We are also increasing access to higher education in southern West Virginia by opening a campus in Beckley — where WVU Tech will soon relocate.

Preparing students for college is important, but once they arrive on campus, we must also make sure they acquire the skills needed to flourish in today’s global economy. 

For West Virginia University undergraduates, the route to 21st century success is Project 168. This path beckons before the students arrive and shows them how they can enrich every moment on campus with academics, personal and professional development, campus life, community service and global exploration. Students who participate in Project 168 will be goal-oriented — gaining skills, experiences and attitudes that promote career achievement. We created Project 168 because we knew it was time to look at undergraduate education in a new way.

Building a bright future for West Virginia will require all of us to envision new paradigms. Our most fearsome enemy is the phrase, “This is the way we do things in West Virginia.”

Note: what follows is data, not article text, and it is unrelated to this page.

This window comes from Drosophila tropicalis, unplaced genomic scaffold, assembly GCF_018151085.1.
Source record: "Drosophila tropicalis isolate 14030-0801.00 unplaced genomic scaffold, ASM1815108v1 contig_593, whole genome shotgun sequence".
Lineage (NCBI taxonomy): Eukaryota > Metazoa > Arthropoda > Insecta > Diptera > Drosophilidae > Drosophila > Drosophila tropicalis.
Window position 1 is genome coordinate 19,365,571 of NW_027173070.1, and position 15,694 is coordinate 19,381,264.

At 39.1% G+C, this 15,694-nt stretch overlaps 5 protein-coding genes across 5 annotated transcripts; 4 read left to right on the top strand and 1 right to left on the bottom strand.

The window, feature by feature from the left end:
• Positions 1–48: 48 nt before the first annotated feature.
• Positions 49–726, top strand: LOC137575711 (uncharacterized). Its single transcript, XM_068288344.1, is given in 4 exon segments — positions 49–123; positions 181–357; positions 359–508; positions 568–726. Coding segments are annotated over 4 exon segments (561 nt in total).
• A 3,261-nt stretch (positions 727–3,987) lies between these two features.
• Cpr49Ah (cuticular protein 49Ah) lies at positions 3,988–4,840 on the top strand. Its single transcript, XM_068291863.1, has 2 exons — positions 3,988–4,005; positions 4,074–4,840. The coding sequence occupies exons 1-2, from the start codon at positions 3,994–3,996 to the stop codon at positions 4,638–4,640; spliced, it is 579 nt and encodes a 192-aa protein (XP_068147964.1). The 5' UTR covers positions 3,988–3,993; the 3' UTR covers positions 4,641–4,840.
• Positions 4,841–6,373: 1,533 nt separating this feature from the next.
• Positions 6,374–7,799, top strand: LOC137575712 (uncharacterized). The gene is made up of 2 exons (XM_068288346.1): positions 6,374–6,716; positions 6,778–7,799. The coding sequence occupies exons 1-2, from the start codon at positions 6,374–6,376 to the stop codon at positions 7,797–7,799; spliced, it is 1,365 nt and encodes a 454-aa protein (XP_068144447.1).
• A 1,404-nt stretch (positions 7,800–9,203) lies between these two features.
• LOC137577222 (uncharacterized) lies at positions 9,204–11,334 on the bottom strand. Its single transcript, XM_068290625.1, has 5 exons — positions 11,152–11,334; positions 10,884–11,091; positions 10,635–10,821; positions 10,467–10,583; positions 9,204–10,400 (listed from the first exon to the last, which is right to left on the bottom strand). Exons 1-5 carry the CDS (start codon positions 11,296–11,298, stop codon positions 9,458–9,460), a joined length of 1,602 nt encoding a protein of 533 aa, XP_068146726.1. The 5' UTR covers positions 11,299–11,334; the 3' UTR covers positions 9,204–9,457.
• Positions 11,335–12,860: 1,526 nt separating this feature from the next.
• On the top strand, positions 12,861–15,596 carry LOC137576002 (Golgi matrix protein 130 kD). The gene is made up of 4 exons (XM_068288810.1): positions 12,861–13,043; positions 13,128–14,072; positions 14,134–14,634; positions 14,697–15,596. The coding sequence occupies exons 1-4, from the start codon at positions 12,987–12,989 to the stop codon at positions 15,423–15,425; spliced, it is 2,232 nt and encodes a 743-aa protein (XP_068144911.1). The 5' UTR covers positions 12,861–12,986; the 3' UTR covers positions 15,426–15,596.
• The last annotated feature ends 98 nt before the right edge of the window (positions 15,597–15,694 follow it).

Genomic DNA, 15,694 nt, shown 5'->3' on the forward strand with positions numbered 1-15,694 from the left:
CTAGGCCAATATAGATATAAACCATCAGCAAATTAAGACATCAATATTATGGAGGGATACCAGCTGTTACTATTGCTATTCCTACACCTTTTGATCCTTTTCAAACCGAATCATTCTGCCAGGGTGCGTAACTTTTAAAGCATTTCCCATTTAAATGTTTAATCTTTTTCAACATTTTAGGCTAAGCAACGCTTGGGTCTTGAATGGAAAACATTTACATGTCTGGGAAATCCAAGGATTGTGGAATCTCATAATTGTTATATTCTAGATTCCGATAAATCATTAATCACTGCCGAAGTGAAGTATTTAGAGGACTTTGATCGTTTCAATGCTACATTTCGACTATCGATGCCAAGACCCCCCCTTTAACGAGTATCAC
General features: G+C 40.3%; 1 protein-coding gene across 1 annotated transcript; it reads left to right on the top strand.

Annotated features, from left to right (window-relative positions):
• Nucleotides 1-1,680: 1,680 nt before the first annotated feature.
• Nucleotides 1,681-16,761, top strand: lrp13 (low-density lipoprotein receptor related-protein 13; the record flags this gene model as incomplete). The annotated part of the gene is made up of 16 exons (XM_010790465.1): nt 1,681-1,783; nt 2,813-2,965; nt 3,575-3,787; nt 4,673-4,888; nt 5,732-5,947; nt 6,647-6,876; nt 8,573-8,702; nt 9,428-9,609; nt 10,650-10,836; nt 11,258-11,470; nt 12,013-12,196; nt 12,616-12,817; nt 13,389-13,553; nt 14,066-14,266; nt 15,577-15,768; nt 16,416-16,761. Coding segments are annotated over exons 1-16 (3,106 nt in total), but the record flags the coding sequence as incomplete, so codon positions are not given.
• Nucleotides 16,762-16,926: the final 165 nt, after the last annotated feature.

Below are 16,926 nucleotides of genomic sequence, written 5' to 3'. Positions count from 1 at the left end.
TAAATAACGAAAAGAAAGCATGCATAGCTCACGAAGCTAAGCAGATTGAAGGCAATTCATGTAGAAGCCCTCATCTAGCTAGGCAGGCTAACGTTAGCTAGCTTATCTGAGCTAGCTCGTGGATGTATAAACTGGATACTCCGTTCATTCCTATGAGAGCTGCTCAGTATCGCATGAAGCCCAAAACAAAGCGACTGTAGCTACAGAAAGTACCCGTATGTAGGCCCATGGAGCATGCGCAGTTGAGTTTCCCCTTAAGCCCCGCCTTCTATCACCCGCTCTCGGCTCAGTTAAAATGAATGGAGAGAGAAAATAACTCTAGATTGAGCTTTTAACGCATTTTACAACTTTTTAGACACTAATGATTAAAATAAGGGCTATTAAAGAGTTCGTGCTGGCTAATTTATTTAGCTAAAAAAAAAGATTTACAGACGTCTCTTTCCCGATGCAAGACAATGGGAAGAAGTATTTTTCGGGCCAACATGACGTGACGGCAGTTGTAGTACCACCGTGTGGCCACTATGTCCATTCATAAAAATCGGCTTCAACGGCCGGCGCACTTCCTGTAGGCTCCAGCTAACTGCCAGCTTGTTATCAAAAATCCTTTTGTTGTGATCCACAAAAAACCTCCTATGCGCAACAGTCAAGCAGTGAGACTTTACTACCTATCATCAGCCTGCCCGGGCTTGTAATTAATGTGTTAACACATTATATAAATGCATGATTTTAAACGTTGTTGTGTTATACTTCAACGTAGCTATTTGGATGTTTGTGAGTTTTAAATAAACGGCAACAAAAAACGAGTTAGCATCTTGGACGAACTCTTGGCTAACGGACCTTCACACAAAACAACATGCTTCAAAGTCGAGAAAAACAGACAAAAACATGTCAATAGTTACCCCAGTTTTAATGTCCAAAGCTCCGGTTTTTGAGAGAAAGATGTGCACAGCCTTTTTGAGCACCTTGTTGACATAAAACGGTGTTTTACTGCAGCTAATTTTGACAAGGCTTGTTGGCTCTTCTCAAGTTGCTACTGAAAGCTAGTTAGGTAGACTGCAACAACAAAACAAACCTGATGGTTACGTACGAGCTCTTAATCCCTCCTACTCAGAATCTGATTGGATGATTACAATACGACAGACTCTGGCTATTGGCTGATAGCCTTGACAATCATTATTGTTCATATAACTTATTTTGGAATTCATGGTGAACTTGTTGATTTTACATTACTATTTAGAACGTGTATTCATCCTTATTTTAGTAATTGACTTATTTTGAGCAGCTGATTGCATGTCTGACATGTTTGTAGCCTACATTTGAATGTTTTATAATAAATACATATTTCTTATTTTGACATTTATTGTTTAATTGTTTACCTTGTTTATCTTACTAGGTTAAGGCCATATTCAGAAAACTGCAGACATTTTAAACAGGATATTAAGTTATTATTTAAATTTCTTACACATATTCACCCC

Creating new paradigms means demolishing boundaries that bar the path to progress. For our University, that means quashing the notion of regional and institutional competition. We must grow the pie, not fight over its diminishing size. 

That is why, for example, we are partnering with others to solve the Mountain State’s health problems. 

West Virginia University and Marshall together have pledged $1.5 million to jump-start healthcare research and delivery projects across the state.

Education, health care and economic prosperity are the pillars of West Virginia’s future. 

Prosperity will remain elusive if our workforce lacks education and our citizens are suffering from disease and despair. Young people who are sick, or whose families languish in poverty, will struggle to fulfill their educational potential. A lack of knowledge or financial resources will keep some of our citizens mired in ill health.